Now that we know what an executor is, it is now time to answer the question of “how to choose your executor”. Many people entrust the role of executor to the people they trust the most in their lives—spouses, parents or children, close friends, or immediate family members.
We should mention that more than one executor can be chosen as “co-executors”. The decision to choose multiple executors is one that people make for many reasons. The first, and most common, is that selecting more than one executor allows you to select a person you trust and another with more experience in judicial or financial matters.
Another reason that someone might take the precaution of choosing a co-executor is so that if one of the selected executors dies before they can carry out their duties, then the second executor can handle it all. Even if you do not name co-executors, the Will service at LegalWills.ca requires you to name an “alternate” executor. A backup.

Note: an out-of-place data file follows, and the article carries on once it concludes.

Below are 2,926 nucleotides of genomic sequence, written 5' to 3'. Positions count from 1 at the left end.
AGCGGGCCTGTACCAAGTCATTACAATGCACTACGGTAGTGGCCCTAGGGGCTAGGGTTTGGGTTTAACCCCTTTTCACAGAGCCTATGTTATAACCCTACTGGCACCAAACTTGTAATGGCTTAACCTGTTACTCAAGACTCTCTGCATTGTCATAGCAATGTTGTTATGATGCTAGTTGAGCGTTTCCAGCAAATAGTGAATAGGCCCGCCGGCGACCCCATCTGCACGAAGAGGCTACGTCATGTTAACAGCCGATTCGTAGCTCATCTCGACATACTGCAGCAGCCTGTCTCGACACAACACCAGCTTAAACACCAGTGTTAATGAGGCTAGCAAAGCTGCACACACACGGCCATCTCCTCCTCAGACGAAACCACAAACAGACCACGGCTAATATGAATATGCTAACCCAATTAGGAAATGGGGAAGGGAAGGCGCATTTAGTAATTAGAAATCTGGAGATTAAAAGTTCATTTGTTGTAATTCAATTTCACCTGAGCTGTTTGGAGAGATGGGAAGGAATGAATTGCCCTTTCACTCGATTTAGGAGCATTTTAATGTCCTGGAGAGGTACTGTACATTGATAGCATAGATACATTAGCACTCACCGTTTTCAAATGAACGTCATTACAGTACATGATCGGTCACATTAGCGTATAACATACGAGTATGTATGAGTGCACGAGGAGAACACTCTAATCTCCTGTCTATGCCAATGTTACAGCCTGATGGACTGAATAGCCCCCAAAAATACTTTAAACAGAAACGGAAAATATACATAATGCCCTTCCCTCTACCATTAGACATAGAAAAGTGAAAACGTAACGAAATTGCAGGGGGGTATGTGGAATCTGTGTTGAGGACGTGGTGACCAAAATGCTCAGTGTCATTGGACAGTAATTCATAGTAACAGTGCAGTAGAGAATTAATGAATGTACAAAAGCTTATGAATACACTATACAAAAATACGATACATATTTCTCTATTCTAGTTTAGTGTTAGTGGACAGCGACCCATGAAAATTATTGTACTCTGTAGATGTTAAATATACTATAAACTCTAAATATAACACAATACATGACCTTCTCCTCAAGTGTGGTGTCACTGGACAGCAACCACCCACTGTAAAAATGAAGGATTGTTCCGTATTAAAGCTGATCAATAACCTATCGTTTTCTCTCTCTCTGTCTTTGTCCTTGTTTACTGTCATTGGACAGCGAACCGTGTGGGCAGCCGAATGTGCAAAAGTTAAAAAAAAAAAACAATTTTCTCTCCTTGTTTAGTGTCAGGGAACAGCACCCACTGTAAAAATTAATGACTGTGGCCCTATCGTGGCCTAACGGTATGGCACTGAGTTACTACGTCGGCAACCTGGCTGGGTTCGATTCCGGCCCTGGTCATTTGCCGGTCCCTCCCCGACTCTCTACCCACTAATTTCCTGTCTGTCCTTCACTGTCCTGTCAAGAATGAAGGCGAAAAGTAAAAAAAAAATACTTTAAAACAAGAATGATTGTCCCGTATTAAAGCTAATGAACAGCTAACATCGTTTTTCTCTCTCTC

When selecting your executor, it is important that you pick someone who is trustworthy and fiscally-responsible. Also, you must remember that you are required, to name an executor, as someone must collect the assets and protect the estate. Your executor does not have to fulfill their role on their own. For example, if the executor is a family member who has little to no experience in matters of the law, they do have the option of hiring a professional to take care of the assets.
Many feel that it is important to choose an executor who is not an immediate family member. It is possible that if the Executor is also a beneficiary, it can create a conflict of interest. However, legally there is nothing preventing this. It is actually very common to name one’s spouse as the executor and main beneficiary.